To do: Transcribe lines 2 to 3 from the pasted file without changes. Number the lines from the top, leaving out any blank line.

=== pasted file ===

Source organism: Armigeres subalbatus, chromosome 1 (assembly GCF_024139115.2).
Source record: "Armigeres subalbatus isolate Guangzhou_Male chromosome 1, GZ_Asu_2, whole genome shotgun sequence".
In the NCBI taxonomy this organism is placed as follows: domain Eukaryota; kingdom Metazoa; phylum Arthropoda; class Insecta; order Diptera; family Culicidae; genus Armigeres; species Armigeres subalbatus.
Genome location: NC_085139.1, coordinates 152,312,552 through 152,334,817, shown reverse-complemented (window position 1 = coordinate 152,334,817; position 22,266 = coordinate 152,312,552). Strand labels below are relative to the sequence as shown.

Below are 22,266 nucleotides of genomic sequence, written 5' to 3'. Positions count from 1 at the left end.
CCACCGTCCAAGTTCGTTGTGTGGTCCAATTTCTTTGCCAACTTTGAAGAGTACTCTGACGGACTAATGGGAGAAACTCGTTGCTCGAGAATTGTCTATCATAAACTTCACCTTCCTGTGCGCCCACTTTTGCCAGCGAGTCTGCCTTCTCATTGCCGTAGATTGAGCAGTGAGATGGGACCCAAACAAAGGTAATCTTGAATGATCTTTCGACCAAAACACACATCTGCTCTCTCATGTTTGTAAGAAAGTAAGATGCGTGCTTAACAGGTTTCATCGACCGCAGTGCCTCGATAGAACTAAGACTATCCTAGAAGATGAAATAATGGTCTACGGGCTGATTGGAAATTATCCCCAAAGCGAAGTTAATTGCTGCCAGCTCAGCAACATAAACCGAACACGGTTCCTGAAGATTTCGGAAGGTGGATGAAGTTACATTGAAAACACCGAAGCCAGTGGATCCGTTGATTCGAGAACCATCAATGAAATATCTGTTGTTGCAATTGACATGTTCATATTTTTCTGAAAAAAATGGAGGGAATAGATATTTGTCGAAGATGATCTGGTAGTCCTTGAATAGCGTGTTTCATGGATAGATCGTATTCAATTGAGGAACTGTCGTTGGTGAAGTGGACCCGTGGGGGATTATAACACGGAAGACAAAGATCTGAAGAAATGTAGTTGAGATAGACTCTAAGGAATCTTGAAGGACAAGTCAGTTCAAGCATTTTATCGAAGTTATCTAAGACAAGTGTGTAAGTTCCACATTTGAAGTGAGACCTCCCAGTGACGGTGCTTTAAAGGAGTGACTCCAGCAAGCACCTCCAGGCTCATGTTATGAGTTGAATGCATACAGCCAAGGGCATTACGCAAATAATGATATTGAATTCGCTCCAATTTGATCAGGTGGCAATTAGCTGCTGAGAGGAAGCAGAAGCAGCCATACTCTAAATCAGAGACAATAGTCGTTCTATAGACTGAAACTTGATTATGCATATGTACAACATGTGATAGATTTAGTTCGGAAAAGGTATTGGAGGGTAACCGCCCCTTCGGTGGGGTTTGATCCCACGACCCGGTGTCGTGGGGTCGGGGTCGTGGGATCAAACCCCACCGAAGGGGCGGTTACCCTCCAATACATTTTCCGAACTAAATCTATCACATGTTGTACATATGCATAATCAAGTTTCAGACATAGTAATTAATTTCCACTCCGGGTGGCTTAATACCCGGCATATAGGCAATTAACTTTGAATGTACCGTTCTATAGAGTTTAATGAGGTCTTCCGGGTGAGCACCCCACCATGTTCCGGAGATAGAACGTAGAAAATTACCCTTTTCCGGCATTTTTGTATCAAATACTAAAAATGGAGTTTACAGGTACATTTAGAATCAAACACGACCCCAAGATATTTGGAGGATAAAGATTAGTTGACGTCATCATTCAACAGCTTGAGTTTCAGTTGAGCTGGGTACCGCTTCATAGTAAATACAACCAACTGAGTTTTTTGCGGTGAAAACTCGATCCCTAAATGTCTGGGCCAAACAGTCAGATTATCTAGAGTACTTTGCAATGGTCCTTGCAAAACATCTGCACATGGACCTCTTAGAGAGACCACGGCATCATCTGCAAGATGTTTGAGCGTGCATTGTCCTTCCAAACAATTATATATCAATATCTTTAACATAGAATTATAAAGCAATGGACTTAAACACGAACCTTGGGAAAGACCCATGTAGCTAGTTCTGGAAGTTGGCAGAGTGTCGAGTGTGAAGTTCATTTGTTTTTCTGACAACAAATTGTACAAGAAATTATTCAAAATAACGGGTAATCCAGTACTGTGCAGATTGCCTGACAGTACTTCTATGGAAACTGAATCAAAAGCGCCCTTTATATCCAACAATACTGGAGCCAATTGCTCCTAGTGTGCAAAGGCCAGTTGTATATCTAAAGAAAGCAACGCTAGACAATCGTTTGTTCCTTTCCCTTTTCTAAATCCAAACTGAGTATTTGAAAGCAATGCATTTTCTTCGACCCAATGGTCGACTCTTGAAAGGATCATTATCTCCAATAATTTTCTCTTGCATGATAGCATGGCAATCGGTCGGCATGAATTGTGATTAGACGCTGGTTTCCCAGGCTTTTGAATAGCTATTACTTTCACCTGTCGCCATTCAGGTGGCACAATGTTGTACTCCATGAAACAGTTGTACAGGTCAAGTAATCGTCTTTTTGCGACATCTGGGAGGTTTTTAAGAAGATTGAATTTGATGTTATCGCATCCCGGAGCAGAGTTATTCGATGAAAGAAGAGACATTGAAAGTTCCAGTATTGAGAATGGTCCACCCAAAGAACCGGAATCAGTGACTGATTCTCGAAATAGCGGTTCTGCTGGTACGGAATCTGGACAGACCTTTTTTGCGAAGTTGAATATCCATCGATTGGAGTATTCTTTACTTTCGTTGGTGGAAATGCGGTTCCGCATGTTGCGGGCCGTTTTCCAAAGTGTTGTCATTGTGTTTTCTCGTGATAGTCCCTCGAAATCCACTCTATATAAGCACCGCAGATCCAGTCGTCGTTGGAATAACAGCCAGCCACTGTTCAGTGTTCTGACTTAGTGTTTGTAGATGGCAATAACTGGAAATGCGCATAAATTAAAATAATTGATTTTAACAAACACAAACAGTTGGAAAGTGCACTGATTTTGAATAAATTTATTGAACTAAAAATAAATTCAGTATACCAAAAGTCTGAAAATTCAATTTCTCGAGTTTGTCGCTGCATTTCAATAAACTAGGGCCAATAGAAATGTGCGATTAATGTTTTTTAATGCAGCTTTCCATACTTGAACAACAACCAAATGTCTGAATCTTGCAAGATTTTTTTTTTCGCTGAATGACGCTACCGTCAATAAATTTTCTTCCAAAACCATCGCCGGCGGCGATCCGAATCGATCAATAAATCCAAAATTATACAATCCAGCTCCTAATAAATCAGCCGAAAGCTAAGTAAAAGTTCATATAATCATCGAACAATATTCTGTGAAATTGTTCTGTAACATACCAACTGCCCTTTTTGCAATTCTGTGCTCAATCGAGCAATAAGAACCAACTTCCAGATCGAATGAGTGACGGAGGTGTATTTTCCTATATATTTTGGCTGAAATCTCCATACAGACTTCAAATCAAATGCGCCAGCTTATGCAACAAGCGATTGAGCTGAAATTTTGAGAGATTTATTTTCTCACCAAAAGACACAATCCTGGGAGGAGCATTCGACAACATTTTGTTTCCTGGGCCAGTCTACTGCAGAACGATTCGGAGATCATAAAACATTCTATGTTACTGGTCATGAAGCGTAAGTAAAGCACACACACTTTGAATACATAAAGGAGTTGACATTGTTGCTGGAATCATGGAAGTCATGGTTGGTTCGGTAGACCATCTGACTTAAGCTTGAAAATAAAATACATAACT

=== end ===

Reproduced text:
Source record: "Armigeres subalbatus isolate Guangzhou_Male chromosome 1, GZ_Asu_2, whole genome shotgun sequence".
In the NCBI taxonomy this organism is placed as follows: domain Eukaryota; kingdom Metazoa; phylum Arthropoda; class Insecta; order Diptera; family Culicidae; genus Armigeres; species Armigeres subalbatus.